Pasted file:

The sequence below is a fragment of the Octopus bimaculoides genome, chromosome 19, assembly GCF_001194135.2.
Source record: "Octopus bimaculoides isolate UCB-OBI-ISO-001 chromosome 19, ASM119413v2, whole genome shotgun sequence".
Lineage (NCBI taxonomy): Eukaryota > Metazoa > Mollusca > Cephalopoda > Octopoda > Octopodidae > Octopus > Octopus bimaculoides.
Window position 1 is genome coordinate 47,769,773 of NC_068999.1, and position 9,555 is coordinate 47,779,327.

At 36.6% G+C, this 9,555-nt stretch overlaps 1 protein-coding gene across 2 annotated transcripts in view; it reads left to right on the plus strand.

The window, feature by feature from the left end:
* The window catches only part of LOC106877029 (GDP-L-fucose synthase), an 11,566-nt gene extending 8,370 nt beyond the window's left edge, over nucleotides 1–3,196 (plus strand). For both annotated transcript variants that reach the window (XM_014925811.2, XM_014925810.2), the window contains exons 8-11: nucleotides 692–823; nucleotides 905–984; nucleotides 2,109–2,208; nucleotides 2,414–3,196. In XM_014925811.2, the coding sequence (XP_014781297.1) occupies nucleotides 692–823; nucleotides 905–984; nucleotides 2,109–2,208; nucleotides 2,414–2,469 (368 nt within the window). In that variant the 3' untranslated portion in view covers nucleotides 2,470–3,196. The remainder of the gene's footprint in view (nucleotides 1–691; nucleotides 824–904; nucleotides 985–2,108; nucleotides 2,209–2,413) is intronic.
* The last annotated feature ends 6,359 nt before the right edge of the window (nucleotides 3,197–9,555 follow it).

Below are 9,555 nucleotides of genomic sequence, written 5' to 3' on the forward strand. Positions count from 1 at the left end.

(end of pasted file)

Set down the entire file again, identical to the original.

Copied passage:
The sequence below is a fragment of the Octopus bimaculoides genome, chromosome 19, assembly GCF_001194135.2.
Source record: "Octopus bimaculoides isolate UCB-OBI-ISO-001 chromosome 19, ASM119413v2, whole genome shotgun sequence".
Lineage (NCBI taxonomy): Eukaryota > Metazoa > Mollusca > Cephalopoda > Octopoda > Octopodidae > Octopus > Octopus bimaculoides.
Window position 1 is genome coordinate 47,769,773 of NC_068999.1, and position 9,555 is coordinate 47,779,327.

At 36.6% G+C, this 9,555-nt stretch overlaps 1 protein-coding gene across 2 annotated transcripts in view; it reads left to right on the plus strand.

The window, feature by feature from the left end:
* The window catches only part of LOC106877029 (GDP-L-fucose synthase), an 11,566-nt gene extending 8,370 nt beyond the window's left edge, over nucleotides 1–3,196 (plus strand). For both annotated transcript variants that reach the window (XM_014925811.2, XM_014925810.2), the window contains exons 8-11: nucleotides 692–823; nucleotides 905–984; nucleotides 2,109–2,208; nucleotides 2,414–3,196. In XM_014925811.2, the coding sequence (XP_014781297.1) occupies nucleotides 692–823; nucleotides 905–984; nucleotides 2,109–2,208; nucleotides 2,414–2,469 (368 nt within the window). In that variant the 3' untranslated portion in view covers nucleotides 2,470–3,196. The remainder of the gene's footprint in view (nucleotides 1–691; nucleotides 824–904; nucleotides 985–2,108; nucleotides 2,209–2,413) is intronic.
* The last annotated feature ends 6,359 nt before the right edge of the window (nucleotides 3,197–9,555 follow it).

Below are 9,555 nucleotides of genomic sequence, written 5' to 3' on the forward strand. Positions count from 1 at the left end.